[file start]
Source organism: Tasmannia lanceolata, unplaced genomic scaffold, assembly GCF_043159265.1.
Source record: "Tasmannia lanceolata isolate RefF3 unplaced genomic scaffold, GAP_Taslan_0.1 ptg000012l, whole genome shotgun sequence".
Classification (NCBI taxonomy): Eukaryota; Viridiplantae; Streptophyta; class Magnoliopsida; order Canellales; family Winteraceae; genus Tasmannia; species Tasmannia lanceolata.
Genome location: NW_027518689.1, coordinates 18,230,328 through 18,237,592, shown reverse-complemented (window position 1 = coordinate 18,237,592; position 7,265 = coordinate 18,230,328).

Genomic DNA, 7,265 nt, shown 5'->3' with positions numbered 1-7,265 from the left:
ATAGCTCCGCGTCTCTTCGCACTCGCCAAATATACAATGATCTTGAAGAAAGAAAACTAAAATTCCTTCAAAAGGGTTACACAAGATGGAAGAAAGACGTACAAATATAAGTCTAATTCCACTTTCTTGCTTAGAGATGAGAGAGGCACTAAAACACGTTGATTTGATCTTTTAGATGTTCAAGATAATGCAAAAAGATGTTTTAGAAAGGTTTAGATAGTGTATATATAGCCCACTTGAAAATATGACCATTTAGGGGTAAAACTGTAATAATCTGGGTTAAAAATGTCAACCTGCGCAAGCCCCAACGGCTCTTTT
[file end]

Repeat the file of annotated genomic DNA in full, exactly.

Source organism: Tasmannia lanceolata, unplaced genomic scaffold, assembly GCF_043159265.1.
Source record: "Tasmannia lanceolata isolate RefF3 unplaced genomic scaffold, GAP_Taslan_0.1 ptg000012l, whole genome shotgun sequence".
Classification (NCBI taxonomy): Eukaryota; Viridiplantae; Streptophyta; class Magnoliopsida; order Canellales; family Winteraceae; genus Tasmannia; species Tasmannia lanceolata.
Genome location: NW_027518689.1, coordinates 18,230,328 through 18,237,592, shown reverse-complemented (window position 1 = coordinate 18,237,592; position 7,265 = coordinate 18,230,328).

Genomic DNA, 7,265 nt, shown 5'->3' with positions numbered 1-7,265 from the left:
ATAGCTCCGCGTCTCTTCGCACTCGCCAAATATACAATGATCTTGAAGAAAGAAAACTAAAATTCCTTCAAAAGGGTTACACAAGATGGAAGAAAGACGTACAAATATAAGTCTAATTCCACTTTCTTGCTTAGAGATGAGAGAGGCACTAAAACACGTTGATTTGATCTTTTAGATGTTCAAGATAATGCAAAAAGATGTTTTAGAAAGGTTTAGATAGTGTATATATAGCCCACTTGAAAATATGACCATTTAGGGGTAAAACTGTAATAATCTGGGTTAAAAATGTCAACCTGCGCAAGCCCCAACGGCTCTTTT